Net neutrality is the concept of all data on the Internet being treated equally, regardless of where it comes from. In recent years, companies such as Comcast and Time Warner have been challenging that notion. They have proposed the idea of slowing down Internet speeds and making companies pay a fee for their services to be streamed at a faster speed.[18] This makes it more difficult for startups or smaller companies to be able to break into the streaming service industry. Giants like Netflix and Hulu are able to pay the fee due to their sizes and revenues. Many larger companies, like Facebook and Google, support net neutrality. [19] They argue that the loss of net neutrality would make information no longer free. The removal of net neutrality would limit binge watching television shows to only the largest of streaming providers. Netflix has come out in strong support of net neutrality rules and argues that they are important for smaller companies and firms. The company also acknowledges that if these rules were to be repealed, it would have a limited effect on Netflix because the service is immensely popular and the company can maintain its relationship with internet service providers. The election of Donald Trump as President also poses questions about the future of net neutrality in the United States. Many Republicans in the FCC are opposed to the current net neutrality regulations and are seeking opportunities to end them. Any significant changes in net neutrality rules could result in a significant impact on services like Netflix, HBO and Hulu.

Effects on Well-Being

Binge watching is a distraction that can degrade relationships, obligations, work, all of which contributes to an individual's personal life and well-being. In a study conducted by the Psychology Department at Ursinus College, 63% of undergraduate respondents identified binge-watching as an academic obstacle, which would be difficult for them to recognize if not directly asked. [20] These features have the potential to impact the mental health of viewers. Although only limited research has been done, many binge-watchers report feeling depressed, anxious, or stressed after binge watching.[21] Binge watching has also caused people to express feelings of isolation and loneliness in that because the behavior is often addictive, it can cause social isolation to occur. Binge watching has not yet been classified as an addictive behavior, but studies have shown that those who partake in binge watching have trouble self-regulating their viewing behavior.[21] While binge watching can reduce feelings of anxiety and stress, studies also show that binge watching for this purpose can also lead to an increased risk of developing insomnia.[22] This neglect of individual well-being can also affect one's weight and is a potential factor attributable to obesity. [23] While this is not directly a fault of the companies providing binge watching opportunities, this is a potentially negative societal consequence.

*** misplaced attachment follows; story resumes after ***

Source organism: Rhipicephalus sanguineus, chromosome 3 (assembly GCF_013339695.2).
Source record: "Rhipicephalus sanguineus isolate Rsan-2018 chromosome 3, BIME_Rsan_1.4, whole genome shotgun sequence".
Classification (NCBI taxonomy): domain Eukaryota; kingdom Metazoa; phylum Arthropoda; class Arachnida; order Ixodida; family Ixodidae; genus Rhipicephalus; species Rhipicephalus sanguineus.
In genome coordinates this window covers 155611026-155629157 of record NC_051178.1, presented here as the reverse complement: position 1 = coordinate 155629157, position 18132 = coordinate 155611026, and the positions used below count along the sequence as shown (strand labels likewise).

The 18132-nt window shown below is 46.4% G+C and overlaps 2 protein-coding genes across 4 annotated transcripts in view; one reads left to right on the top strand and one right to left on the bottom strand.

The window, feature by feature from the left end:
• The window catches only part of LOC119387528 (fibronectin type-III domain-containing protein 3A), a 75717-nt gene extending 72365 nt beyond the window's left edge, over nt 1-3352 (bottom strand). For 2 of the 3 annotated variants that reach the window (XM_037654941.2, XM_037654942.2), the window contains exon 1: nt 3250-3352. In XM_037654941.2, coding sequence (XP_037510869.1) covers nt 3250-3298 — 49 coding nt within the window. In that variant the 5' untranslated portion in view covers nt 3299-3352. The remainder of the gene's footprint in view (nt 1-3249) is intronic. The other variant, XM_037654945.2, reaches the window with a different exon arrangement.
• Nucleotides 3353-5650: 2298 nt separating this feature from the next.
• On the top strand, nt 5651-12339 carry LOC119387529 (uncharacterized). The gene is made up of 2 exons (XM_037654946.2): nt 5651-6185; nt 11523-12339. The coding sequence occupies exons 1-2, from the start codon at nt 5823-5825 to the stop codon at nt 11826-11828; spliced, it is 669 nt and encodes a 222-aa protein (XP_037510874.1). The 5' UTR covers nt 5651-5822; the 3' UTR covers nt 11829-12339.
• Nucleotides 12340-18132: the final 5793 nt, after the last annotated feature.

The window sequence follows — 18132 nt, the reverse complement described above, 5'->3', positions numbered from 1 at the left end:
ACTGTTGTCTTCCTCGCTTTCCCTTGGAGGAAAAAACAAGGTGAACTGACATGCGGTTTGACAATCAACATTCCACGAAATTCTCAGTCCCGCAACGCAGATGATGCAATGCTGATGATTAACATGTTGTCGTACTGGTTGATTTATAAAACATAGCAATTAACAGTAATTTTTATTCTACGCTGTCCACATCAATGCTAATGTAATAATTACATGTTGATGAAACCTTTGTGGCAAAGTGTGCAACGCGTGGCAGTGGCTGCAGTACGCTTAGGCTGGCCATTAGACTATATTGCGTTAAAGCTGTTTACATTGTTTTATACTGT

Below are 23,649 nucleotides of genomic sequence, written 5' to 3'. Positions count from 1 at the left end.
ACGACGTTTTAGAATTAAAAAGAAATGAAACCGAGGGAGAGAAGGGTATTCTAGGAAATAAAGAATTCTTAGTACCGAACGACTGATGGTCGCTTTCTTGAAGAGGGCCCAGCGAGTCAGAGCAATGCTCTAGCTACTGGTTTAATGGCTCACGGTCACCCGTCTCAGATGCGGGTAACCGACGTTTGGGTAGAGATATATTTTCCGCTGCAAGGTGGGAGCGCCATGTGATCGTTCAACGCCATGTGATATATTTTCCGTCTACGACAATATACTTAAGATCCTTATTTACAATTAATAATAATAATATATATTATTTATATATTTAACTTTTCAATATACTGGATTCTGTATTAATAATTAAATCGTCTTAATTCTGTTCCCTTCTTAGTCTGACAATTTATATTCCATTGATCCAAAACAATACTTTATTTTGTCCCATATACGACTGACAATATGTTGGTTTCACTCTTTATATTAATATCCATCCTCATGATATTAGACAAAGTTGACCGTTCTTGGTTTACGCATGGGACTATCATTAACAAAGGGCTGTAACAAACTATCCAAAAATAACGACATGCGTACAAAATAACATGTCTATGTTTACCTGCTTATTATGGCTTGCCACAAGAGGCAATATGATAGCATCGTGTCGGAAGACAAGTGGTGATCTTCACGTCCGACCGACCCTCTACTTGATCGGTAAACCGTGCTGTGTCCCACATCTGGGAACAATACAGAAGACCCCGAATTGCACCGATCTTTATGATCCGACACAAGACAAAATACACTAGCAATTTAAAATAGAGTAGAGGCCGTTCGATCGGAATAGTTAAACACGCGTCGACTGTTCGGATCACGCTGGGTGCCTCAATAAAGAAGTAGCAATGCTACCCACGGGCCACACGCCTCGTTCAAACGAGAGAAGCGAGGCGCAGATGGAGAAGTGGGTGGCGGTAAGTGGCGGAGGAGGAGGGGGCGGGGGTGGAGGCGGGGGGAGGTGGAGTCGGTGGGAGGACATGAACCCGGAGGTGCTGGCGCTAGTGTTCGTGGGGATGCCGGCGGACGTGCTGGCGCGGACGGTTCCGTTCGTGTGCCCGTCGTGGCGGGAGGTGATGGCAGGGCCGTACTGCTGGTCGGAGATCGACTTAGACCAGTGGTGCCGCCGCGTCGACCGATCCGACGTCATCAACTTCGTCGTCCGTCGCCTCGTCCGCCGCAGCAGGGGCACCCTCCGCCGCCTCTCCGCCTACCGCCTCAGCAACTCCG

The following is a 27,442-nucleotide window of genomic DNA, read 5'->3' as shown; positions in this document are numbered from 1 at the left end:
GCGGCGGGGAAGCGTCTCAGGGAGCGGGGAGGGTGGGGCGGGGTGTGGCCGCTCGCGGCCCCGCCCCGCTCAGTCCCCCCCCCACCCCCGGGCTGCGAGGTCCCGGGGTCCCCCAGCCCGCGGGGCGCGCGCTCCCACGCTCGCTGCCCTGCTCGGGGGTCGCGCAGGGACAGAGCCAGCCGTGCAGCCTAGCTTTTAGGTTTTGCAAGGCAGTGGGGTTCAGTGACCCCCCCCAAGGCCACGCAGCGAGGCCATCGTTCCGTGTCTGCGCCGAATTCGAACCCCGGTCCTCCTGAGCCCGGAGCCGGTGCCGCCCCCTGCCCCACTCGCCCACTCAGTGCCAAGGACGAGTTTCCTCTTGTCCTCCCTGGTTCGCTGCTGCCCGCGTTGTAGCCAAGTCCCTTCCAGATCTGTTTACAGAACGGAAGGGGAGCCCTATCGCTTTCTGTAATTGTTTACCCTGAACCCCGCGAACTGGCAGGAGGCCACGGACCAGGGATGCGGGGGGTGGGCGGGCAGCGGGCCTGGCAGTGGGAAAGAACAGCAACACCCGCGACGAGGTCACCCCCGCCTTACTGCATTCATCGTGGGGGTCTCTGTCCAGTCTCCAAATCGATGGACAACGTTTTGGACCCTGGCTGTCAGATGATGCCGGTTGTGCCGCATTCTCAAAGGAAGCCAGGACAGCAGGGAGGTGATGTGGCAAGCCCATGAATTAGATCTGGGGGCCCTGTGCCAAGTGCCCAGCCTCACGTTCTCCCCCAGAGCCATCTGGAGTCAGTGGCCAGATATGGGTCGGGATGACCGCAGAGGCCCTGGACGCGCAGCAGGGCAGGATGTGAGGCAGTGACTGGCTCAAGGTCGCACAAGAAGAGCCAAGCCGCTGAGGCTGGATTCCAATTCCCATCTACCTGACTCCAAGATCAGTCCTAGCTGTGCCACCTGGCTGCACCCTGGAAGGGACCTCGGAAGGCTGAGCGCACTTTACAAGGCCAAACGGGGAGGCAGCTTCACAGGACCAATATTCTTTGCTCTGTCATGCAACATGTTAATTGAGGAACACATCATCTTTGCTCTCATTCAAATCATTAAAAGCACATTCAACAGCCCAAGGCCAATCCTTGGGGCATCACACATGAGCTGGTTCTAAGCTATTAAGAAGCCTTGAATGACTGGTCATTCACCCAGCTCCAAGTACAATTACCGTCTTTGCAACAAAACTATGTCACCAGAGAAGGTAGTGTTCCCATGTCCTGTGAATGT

Additional effects of binge watching may stem from excessive exposure to computer screens. Computer Vision Syndrome, also referred to as Digital Eye Strain, is a term used to describe the use of various vision-related problems resulting from prolonged exposure to digital displays such as those on computers, phones, and tablets. Symptoms associated with Computer Vision Syndrome include eyestrain, headaches, blurred vision, and dry eyes. Individuals that binge watch are more prone to develop these symptoms as they are inherently more exposed to computer screens by doing so.[24][25]